Steps to format SD Card in Linux [100% Working]

Different ways to format SD Card in Linux

Working with Linux can get a little complicated, especially if you are a new user migrating from a platform like Windows. Getting yourself familiar with the new file manager, file system permissions, and even the numerous Terminal commands can be a little challenging for a start. However, that shouldn't scare you away. Linux is an excellent platform with many advantages over other platforms. When working with drives on your Linux system (USB, SD cards, external Hard drives, etc.), you might find yourself in a situation where you need to format them. Linux has multiple methods that you can apply.

In this article, we are going to explore how you can format an SD card on Linux using three different methods:

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  1. The File Manager
  2. Gparted
  3. Fdisk command-line utility

 

Method-1: Format SD Card Using the File Manager

It is one of the easiest methods to format an SD card since you don't need to launch any third-party utilities or execute any Terminal commands. However, it comes with limited options and features compared to utilities like Gparted or Fdisk, which we will look at further in this post.

NOTE:
This method cannot format a bootable SD card or USB drive used to install an operating system. You will likely see the error "Can't Format USB Disk because of Error Formatting Volume."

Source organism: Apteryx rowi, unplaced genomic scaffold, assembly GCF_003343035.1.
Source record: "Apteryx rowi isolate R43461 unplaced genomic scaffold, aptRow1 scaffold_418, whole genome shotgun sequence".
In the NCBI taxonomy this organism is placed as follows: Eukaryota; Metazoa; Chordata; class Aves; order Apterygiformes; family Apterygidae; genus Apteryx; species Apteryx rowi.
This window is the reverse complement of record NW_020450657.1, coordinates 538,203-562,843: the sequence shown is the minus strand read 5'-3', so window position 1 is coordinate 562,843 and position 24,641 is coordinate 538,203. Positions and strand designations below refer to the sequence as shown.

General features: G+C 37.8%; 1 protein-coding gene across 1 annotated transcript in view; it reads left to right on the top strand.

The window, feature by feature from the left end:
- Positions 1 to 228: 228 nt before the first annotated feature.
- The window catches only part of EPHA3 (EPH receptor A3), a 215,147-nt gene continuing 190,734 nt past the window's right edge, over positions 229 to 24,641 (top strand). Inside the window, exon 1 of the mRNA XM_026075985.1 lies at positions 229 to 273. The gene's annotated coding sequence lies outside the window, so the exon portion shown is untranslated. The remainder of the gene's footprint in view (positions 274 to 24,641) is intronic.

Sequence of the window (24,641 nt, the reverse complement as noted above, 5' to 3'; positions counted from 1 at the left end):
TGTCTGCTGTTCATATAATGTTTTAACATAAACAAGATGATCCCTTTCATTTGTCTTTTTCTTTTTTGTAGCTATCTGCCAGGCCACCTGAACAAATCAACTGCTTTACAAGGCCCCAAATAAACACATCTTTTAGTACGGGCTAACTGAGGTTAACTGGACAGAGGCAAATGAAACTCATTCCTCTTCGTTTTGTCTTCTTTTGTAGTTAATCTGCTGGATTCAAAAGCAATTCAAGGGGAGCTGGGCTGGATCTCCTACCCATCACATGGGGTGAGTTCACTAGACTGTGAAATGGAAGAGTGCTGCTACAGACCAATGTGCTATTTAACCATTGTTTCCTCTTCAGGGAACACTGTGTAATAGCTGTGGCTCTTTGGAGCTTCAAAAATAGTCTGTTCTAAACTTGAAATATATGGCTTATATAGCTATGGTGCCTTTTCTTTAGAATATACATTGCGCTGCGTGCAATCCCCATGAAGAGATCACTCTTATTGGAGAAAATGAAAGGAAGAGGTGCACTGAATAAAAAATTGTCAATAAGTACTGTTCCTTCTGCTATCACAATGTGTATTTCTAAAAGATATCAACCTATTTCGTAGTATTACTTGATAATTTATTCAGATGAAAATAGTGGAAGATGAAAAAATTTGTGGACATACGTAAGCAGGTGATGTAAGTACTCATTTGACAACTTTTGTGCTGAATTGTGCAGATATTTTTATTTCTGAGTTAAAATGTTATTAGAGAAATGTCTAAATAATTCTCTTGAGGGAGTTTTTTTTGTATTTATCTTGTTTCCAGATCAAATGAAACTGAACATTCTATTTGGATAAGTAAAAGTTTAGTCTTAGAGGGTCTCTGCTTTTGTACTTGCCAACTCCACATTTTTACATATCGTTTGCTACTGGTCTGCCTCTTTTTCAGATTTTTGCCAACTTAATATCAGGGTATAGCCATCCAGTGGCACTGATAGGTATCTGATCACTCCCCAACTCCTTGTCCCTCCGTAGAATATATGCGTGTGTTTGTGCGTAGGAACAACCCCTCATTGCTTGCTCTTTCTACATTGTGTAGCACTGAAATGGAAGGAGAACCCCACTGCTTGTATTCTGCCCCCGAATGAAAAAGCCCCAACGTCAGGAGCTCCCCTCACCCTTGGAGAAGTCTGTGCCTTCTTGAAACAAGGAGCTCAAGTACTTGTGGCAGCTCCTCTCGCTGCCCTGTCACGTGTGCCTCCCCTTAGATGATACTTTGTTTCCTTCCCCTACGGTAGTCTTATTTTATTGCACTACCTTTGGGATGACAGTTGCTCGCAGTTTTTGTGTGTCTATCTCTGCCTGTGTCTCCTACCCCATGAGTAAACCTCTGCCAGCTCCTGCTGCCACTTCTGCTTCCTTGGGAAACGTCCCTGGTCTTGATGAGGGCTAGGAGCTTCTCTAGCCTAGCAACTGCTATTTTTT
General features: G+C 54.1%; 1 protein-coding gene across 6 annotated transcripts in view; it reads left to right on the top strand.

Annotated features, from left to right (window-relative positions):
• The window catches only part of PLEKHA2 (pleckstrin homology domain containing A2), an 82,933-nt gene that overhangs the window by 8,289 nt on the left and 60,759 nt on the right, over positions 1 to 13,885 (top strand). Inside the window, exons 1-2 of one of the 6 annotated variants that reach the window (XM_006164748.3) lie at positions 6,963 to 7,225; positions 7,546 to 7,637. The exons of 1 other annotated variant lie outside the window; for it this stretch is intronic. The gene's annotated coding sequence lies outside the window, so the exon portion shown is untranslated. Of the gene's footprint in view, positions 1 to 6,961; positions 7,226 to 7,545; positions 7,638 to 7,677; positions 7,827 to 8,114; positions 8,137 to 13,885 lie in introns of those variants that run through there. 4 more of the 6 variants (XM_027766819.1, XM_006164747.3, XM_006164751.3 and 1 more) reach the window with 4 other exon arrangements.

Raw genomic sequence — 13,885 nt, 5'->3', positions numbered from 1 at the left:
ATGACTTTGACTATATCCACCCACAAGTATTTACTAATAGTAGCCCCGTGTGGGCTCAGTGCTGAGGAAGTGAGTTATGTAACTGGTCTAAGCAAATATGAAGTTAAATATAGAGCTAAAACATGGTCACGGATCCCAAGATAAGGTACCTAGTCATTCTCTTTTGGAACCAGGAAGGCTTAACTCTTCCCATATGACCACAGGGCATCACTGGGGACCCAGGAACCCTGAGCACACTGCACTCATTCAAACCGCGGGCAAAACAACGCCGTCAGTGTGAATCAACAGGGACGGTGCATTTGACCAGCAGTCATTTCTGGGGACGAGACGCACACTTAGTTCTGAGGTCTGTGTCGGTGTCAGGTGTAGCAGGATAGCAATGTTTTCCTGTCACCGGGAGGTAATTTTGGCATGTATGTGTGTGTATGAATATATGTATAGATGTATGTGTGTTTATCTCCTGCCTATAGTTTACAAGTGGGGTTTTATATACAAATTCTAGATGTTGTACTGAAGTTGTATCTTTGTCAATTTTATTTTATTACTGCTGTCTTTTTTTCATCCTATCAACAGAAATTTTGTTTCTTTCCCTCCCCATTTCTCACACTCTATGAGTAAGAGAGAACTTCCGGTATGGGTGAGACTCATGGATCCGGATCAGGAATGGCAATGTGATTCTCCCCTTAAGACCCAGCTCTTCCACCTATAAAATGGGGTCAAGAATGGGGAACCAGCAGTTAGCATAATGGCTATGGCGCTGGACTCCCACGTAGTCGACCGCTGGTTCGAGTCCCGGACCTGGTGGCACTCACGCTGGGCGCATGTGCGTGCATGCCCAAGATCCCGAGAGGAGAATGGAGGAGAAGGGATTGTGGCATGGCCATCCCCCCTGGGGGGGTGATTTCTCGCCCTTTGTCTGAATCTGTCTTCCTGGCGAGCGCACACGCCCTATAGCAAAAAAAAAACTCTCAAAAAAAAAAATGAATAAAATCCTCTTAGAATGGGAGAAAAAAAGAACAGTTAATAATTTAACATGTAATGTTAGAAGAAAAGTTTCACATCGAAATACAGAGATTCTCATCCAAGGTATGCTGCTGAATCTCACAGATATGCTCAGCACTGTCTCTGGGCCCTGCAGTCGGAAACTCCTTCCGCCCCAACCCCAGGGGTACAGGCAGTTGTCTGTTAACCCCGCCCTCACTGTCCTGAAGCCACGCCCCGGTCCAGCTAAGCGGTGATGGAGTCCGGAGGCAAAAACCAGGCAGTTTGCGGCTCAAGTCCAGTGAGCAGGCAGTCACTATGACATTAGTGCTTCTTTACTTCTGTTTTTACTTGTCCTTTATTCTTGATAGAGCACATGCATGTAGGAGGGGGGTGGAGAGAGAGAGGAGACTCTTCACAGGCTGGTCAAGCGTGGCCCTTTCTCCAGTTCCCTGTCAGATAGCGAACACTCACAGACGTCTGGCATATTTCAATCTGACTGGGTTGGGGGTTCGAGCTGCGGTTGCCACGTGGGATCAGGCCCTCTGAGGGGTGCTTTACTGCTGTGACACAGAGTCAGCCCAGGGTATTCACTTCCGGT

To get started, insert your SD card in the SD card and launch the file manager. You should see your SD card listed on the left, as shown in the image below.

Steps to format SD Card in Linux [100% Working]

 

Right-click on the SD card and select the Format option as shown in the image below.

Steps to format SD Card in Linux [100% Working]

 

That will open the "Format volume" window, which contains several options you can use:

  • Volume Name: Here, you can enter the name you wish to call your SD card
  • Erase: This is an optional feature that overwrites all the existing data. This option is meant to prevent any data recovery procedure but takes much longer.
  • EXT4: For use with Linux systems
  • NTFS: For use with Windows systems
  • FAT: For use with all systems and devices
  • Password protect volumes (LUKS): This option allows you to encrypt your SD card using LUKS, the standard disk encryption in Linux systems.

Steps to format SD Card in Linux [100% Working]

 

After selecting your options, click Next. You will see a warning screen showing all the choices you have chosen. If you are unsure of anything, you can click the Previous button to go back. Otherwise, click the red Format button to start the formatting process.

Steps to format SD Card in Linux [100% Working]

 

After the format process is complete, you should see the SD card appear on the file manager with the new name you assigned it.